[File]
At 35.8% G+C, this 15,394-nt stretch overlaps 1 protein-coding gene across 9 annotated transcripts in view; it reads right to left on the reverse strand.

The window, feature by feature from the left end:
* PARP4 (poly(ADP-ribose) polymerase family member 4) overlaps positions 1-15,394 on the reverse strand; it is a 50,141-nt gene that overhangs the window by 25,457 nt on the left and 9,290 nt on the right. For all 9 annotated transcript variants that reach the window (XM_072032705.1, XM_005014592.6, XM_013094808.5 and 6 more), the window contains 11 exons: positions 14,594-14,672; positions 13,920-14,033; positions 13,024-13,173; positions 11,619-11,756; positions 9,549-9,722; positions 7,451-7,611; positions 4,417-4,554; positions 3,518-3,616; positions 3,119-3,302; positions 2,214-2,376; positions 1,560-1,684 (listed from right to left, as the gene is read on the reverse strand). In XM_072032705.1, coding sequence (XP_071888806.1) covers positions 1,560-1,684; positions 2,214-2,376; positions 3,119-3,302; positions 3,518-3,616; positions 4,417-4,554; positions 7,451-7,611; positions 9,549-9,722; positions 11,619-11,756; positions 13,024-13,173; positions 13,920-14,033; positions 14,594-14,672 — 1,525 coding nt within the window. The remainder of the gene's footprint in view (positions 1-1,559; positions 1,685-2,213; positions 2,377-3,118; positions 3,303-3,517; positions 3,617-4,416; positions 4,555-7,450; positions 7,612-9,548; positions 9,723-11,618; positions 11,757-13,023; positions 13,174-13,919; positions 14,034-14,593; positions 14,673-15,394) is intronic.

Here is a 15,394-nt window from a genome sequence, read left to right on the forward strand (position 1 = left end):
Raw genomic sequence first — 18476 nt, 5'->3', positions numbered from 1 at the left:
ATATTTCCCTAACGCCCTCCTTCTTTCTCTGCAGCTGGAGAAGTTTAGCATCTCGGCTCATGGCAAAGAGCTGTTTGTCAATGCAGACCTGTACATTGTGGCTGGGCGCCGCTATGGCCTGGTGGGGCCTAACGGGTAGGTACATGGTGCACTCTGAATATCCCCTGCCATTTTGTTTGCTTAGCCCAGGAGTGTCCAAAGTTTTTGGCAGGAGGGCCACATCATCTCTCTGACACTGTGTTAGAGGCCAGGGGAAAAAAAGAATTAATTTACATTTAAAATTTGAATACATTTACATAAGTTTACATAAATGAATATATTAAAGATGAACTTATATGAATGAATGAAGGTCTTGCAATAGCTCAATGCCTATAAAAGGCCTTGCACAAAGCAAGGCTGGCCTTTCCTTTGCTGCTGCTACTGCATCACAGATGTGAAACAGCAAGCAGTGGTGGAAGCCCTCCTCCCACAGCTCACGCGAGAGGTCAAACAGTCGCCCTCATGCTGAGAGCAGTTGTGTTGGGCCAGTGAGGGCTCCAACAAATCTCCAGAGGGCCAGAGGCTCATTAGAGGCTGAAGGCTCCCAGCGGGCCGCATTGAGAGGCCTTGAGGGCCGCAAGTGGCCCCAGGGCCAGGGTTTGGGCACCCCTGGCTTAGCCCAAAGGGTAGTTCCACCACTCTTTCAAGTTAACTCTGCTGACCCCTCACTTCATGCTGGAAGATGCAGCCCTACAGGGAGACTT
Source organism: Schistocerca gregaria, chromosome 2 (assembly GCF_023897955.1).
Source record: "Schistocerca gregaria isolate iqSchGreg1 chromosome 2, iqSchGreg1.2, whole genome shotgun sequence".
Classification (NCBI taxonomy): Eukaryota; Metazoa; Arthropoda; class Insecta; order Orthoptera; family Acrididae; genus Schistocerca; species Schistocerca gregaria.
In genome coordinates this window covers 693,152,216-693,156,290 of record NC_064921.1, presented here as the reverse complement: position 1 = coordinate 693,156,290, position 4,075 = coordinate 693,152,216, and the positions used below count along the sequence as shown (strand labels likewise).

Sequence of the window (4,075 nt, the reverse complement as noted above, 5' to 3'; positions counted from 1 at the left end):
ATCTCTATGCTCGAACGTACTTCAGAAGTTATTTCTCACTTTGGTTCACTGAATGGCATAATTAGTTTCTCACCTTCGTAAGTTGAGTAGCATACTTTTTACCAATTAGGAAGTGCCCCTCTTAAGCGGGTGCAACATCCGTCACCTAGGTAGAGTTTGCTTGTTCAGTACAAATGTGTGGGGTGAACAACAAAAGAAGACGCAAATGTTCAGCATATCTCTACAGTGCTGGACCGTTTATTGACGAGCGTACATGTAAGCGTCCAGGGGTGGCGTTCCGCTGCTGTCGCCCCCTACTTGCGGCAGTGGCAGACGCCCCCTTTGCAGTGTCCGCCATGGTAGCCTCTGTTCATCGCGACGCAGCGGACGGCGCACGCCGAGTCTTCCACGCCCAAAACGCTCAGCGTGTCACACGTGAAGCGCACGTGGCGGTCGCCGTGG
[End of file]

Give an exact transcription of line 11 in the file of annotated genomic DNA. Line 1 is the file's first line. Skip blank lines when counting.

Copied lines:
Sequence of the window (4,075 nt, the reverse complement as noted above, 5' to 3'; positions counted from 1 at the left end):